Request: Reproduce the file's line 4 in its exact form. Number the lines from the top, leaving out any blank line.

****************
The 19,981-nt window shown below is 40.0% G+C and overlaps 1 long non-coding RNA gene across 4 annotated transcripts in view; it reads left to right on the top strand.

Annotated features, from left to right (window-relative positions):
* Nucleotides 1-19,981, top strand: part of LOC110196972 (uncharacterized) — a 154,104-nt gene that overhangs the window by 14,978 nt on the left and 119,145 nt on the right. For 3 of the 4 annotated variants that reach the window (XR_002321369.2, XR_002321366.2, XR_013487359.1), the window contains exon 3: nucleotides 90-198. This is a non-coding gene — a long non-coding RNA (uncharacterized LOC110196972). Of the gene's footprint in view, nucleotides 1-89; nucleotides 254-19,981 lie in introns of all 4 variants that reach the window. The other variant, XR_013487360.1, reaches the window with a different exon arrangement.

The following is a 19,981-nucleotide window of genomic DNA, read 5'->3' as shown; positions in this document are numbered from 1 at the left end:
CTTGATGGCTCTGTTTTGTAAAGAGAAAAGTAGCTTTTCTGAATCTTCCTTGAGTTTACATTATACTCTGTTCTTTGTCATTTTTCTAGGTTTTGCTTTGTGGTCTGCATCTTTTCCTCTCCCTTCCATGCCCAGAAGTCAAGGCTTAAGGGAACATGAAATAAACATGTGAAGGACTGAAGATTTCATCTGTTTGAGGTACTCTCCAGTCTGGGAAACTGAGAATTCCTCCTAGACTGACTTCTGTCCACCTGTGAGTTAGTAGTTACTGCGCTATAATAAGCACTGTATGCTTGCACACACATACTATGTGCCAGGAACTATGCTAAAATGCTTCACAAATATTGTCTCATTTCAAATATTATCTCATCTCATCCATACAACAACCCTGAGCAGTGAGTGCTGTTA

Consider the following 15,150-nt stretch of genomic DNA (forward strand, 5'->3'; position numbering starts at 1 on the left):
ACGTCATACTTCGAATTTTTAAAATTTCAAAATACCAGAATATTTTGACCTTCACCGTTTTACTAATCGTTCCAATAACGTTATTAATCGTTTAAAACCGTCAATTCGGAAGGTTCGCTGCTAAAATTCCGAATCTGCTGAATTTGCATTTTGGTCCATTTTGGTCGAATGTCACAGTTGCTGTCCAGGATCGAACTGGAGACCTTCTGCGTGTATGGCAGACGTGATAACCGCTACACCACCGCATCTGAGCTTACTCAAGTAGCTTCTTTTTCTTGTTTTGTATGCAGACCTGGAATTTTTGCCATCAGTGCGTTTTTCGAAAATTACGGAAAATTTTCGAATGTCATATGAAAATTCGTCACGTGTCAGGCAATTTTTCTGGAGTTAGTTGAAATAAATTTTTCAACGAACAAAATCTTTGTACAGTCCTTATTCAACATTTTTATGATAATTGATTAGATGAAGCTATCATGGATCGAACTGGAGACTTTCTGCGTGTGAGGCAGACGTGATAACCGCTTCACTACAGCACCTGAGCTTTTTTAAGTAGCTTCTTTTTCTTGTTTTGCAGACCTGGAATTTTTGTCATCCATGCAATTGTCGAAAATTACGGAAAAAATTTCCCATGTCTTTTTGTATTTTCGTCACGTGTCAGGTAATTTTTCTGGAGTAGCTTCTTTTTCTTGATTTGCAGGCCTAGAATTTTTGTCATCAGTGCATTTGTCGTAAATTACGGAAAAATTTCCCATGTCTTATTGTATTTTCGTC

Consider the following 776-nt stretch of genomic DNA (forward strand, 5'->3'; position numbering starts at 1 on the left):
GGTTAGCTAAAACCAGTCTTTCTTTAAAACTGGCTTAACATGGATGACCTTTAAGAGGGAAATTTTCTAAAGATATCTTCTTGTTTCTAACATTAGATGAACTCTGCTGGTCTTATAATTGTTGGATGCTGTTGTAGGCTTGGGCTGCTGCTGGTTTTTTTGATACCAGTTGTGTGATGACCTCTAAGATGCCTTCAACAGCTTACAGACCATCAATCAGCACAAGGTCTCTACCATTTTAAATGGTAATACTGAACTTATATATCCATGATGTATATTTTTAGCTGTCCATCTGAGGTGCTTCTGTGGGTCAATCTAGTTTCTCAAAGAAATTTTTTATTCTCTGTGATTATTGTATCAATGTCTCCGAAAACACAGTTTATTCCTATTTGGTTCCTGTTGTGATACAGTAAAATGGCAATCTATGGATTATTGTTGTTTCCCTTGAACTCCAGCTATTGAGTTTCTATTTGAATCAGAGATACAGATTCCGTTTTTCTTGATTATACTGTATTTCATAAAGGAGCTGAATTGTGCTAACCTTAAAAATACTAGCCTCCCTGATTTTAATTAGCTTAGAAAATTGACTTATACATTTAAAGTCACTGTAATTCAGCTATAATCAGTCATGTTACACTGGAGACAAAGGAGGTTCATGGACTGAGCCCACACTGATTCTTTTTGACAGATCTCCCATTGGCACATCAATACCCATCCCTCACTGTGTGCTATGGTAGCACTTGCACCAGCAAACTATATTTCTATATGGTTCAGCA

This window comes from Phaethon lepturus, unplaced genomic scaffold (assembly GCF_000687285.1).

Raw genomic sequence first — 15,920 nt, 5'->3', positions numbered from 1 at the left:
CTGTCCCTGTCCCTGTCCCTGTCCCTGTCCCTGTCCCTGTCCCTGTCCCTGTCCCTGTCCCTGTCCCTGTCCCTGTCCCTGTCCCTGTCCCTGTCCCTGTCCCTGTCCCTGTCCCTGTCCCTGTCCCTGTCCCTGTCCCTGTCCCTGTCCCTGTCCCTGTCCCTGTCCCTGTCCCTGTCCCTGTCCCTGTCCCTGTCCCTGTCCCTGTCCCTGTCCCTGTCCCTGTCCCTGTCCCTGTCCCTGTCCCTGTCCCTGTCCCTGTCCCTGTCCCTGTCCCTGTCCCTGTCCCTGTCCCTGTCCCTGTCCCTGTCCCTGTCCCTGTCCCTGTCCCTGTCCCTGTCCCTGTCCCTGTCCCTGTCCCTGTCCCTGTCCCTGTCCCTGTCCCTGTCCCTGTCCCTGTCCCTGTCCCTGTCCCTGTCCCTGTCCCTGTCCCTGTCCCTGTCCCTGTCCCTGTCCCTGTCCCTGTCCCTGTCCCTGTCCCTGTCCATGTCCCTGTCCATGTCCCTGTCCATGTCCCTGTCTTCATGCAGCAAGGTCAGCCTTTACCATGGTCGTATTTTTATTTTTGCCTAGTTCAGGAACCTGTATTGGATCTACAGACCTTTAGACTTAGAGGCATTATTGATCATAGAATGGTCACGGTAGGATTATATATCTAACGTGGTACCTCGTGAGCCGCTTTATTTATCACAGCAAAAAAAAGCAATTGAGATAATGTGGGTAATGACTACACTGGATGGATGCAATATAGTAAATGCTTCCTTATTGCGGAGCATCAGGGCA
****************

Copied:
The following is a 19,981-nucleotide window of genomic DNA, read 5'->3' as shown; positions in this document are numbered from 1 at the left end: